Mac & I went for a walk then & Alec is off calling on some folks he knows. I’ve had some tea & when this letter is done I thnk I’m going to Church & then for one more decent feed somewhere, early to bed & catch the 8 o’clock train tomorrow for Beamsville & so back to work for another 5 weeks before I get a weekend again. I will write as often as I can from Beamsville but as I told you there may not be much chance.
Heaps & Heaps of love
Monday [April 22, 1918]
Darling, This is just to fill in time rill 9.30 PM when I have to go to a fire picquet parade & answer my name to prove that I’m in camp in case it catches fire & after that I can go to bed. There are 4 of us in this tent & we are all quite nice. At present we are all sitting on the floor leaning against our respective neat piles of blankets & kit bags writing letters. Illumination consist of 4 candles on a shelf built round the tent pole by your devoted husband, said shelf being typical of thousands that he has built in various places. It consists of two pieces of board with a notch in them to let the tent pole in & of course there is a difference of about an inch in the length of the two boards. I meant to cut them the same length but it wouldn’t be me if I did would it.
I’ve just got your letter saying you didn’t understand much about the 4 year idea. As a matter of fact nobody does but under no conditions do I sign on in this four 4 years. I am in it at present untill [sic] the war ends $ if that should go on for 4 years I’m in it anyway but if it should end this year I’m dam [sic] sure I’m not going to be bound down for another 3 years or so. Its in their power to discharge me if I don’t sign on but they are not the least likely to as it appears that they want all the men they have got now. My duties aren’t very grand (I was hauling coal this afternoon) but someone’s got to do them & if they fired me they would have to take somebody from some other job to put in my place for after all somebody’s got to put coal in the cook house or the troops can’t eat & then the men can’t fix the aeroplanes, & the cadets can’t learn to fly, there will be a shortage of pilots, Germany will get the mastery of the air & London will be bombed to bits. There were 4 of us & a motor truck on the job this afternoon so we have staved off the demolition of London for a while anyway.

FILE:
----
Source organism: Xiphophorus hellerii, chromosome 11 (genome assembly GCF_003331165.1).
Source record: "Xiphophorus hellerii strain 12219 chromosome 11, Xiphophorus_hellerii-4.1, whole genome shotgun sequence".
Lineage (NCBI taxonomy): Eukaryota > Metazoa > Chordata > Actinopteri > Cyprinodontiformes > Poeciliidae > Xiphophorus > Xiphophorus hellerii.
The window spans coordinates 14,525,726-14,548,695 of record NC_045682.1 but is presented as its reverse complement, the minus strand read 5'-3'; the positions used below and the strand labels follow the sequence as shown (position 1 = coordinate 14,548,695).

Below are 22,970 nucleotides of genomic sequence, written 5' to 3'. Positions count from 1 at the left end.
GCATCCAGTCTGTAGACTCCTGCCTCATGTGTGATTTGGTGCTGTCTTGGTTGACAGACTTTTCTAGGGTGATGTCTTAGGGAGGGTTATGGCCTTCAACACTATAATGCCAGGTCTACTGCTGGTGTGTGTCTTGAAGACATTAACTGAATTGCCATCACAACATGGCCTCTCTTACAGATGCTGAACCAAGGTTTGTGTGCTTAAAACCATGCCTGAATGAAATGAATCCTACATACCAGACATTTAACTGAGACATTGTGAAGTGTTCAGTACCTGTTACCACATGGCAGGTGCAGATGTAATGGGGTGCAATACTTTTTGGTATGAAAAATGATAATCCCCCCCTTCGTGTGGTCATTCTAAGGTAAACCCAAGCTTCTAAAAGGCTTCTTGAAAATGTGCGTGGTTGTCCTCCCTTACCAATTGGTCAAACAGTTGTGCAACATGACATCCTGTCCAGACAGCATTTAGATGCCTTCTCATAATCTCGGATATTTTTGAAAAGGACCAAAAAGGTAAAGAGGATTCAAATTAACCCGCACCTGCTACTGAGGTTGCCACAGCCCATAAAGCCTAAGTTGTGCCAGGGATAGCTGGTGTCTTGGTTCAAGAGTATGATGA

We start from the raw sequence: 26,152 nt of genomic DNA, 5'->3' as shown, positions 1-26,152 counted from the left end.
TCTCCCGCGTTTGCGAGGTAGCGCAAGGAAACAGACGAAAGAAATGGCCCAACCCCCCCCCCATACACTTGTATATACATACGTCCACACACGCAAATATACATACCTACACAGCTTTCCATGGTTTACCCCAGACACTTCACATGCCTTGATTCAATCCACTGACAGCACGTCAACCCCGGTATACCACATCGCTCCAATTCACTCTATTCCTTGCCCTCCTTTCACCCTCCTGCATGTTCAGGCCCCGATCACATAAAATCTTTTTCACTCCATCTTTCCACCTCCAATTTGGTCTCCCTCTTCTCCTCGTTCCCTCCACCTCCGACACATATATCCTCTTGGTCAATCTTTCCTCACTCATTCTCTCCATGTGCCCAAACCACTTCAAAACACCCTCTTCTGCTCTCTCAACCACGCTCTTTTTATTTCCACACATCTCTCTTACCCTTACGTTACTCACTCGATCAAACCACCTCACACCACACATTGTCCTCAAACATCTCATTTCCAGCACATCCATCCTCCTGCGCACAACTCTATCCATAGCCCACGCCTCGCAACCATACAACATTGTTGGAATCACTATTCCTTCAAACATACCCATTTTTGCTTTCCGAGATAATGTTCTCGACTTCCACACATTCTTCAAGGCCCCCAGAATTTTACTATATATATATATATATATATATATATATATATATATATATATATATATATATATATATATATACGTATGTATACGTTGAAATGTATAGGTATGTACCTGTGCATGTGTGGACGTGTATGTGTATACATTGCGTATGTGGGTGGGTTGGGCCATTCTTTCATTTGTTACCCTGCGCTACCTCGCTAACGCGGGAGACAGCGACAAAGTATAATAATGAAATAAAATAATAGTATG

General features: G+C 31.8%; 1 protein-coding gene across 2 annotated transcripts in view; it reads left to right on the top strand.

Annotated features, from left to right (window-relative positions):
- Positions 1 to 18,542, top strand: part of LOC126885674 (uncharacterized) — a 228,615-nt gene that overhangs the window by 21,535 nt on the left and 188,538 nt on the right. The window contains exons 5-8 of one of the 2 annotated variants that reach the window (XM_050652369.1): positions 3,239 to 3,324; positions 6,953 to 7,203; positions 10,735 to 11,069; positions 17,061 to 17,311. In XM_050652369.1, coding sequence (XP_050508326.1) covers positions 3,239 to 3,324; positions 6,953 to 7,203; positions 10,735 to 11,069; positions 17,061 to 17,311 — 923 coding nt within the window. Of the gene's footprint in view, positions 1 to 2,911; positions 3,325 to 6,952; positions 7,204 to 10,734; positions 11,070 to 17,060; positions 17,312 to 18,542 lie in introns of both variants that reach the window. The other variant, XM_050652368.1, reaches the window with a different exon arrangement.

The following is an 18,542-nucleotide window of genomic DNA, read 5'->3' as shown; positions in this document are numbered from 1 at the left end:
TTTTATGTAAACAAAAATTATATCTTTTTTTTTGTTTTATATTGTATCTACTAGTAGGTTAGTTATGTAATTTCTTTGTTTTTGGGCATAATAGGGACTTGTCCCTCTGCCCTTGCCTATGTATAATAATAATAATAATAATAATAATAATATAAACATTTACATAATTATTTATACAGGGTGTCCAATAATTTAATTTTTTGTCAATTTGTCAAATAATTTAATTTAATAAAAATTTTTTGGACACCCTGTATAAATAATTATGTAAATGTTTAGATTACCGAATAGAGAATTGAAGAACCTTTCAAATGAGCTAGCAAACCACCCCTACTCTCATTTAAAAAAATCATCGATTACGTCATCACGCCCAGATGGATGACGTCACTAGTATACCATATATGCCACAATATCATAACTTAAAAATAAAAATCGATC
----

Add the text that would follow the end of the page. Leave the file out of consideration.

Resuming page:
I’m very sorry you lost your 2 days a week woman. I wish you could get a genuine woman for all day. You should have a pretty good time this summer if you don’t have much work to do. Lots of picnics at the little ‘ouse unless the skeeters get too bad. I wonder if your trees are out in leaf yet. Ours here are quite bare still but the grass around here is about as green as English grass which is rather pleasing.
No more time for babbling now
[April 23, 1918?]
3rd A. G. S.
Darling, just time for a line if my fingers don’t get too cold before I get finished. It is beastly cold still, windy rainy & frost & there’s nowhere in camp to get warm. It gives every promise of being quite nice here when the weather condescends to behave but its the worst kind of a place to be when its cold. We’ve got a baby coyote tied just outside the tent. They brought it up from Texas with them. Every time the bugle goes it sits up & sings & makes an awful din so it isn’t very popular. As soon as the sun comes out I will get some snapshots of the camp & then you’ll get a good idea what its like. I have been down at the hangars the last few days doing odd jobs. I am trying hard to get a job as a rigger but it hasn’t come off yet.
Keep trying to get a girl & you’ll probably succeed if you do. I shall be very pleased if you do get a good one. Thank Mary for the letter & pictures.
Lots of love to make up for this footling letter,
[Letter from Mary]
Arkie and I go to a dansing clas at miss Jadeens schoole and we dans very well. we went to Dickie Lees and had good fun on all the tobogens and we took ours too I donte looc forwud to my 10 cents as much as you said I do